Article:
BACKGROUND: Information systems for rural practice may assume that rural clinicians have different information seeking, but studies have not directly compared rural and nonrural information needs using common methodology. OBJECTIVE: Compare rural and non-rural: 1) information needs; 2) information seeking; 3) effectiveness of information seeking; and 4) use of information resources. DESIGN: Observation and interviews during one half-day of office practice; telephone follow-up 2-10 days later. PARTICIPANTS & SETTING: Primary care physicians (39), nurse practitioners (42), and physician assistants (22) in ambulatory practices in rural and nonrural Oregon. MEASURES: 1) number of questions asked, 2) number of questions pursued, 3) number of questions answered), and 4) use of knowledge resources. RESULTS: Rural clinicians practiced in smaller groups, but were otherwise similar to nonrural clinicians. During half-day interviews, clinicians cared for an average of 8.2 patients (95% CI 7.5 - 8.8) and asked an average of 0.83 questions per patient seen (95% CI 0.73 - 0.92). At follow up, they had pursued an average of 47% of their questions (95% CI 40 - 53%), and reported being successful in finding an answer to 77% of those they pursued (95% CI 70 - 84%). There were no statistically significant differences between rural and nonrural clinicians for any of these variables. CONCLUSIONS: Rural and nonrural clinicians had similar information needs, information seeking, knowledge resource use, and effectiveness at finding answers to their questions. Human consultants, digital resources, and library-based resources were less available, but these differences in availability had little impact on their use.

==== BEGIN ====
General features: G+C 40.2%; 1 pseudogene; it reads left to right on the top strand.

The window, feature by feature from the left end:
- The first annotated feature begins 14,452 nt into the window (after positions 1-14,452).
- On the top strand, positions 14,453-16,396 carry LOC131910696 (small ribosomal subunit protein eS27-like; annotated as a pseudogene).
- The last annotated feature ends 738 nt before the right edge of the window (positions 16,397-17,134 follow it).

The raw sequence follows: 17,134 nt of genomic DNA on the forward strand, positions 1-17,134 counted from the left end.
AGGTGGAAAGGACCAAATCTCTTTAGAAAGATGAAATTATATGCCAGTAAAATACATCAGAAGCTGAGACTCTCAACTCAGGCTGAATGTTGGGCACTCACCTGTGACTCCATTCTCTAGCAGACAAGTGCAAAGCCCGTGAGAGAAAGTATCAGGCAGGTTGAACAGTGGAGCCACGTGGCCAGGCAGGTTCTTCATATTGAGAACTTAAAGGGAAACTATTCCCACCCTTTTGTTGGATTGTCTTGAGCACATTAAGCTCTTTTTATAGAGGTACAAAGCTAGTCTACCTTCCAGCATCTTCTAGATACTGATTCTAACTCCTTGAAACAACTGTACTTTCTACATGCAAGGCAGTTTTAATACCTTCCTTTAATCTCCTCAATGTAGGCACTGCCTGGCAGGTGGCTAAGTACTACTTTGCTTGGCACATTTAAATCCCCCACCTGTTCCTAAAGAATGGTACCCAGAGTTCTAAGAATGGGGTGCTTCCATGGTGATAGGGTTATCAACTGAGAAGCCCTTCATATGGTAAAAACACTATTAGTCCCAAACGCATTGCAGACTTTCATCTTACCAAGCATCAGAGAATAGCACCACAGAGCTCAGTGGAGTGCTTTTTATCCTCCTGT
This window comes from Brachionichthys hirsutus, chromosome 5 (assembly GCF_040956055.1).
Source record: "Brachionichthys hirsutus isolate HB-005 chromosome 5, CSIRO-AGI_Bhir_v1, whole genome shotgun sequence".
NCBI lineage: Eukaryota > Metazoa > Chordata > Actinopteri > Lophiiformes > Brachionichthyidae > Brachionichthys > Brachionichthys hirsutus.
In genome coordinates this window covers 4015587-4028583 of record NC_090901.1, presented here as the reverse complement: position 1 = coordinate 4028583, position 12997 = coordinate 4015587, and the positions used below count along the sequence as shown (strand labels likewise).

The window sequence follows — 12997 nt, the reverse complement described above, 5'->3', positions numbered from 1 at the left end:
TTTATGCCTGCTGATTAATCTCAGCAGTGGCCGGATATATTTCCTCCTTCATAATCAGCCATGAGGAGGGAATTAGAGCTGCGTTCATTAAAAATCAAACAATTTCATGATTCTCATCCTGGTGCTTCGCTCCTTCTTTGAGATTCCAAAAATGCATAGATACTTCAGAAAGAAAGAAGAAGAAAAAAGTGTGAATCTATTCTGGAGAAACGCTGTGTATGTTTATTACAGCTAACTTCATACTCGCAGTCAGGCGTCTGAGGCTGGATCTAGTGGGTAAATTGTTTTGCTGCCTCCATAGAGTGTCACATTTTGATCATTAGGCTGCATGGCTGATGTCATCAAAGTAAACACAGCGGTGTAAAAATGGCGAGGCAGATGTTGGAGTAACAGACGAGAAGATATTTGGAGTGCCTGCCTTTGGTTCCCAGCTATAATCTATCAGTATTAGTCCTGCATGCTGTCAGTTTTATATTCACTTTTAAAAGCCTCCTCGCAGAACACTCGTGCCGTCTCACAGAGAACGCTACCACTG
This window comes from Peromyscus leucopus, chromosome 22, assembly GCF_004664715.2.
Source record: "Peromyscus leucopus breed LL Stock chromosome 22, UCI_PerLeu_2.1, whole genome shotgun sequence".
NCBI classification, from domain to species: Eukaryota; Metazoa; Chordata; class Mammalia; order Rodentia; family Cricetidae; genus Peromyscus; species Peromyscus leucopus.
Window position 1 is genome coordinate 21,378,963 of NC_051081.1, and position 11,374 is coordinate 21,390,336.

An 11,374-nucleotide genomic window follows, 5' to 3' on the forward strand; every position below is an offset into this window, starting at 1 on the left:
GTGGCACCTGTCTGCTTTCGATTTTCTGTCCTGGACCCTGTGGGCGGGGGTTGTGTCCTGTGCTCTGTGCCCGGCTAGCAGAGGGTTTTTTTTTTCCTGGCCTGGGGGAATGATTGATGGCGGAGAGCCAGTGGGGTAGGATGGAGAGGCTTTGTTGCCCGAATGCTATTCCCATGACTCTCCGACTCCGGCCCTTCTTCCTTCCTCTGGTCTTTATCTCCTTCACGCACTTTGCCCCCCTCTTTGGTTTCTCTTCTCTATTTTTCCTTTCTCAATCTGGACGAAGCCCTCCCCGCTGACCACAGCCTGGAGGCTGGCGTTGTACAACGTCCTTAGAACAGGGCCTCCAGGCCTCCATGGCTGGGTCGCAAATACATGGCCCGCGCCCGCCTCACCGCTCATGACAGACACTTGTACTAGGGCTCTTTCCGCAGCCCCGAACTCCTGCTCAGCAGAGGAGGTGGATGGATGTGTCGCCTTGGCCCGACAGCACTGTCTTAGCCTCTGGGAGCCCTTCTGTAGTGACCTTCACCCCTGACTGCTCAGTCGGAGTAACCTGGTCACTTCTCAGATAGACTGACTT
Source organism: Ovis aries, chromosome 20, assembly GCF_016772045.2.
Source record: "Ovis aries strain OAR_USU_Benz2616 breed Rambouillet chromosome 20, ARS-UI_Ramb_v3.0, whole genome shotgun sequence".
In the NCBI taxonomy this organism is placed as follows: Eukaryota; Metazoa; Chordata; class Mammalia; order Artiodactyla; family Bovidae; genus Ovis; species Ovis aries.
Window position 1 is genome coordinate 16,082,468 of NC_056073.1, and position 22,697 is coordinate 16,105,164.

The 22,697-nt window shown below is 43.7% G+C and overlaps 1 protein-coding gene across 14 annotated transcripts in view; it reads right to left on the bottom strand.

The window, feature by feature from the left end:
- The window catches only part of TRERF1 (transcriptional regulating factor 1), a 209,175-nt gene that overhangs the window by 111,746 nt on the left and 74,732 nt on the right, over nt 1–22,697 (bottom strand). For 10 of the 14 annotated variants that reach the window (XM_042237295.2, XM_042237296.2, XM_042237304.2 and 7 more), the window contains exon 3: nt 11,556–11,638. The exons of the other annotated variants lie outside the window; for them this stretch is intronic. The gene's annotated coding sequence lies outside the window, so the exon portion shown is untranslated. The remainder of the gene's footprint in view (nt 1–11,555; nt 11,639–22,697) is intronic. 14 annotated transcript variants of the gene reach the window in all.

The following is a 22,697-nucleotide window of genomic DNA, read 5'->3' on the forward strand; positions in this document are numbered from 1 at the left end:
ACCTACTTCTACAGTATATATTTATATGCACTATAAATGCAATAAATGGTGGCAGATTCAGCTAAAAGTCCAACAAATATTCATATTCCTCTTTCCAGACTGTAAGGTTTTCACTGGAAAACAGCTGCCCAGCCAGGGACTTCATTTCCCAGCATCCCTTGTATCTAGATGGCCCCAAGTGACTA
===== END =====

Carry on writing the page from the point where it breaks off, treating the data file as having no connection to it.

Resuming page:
|Original language||English (US)|
|Number of pages||5|
|Issue number||Pt 2|
|State||Published - 2004|
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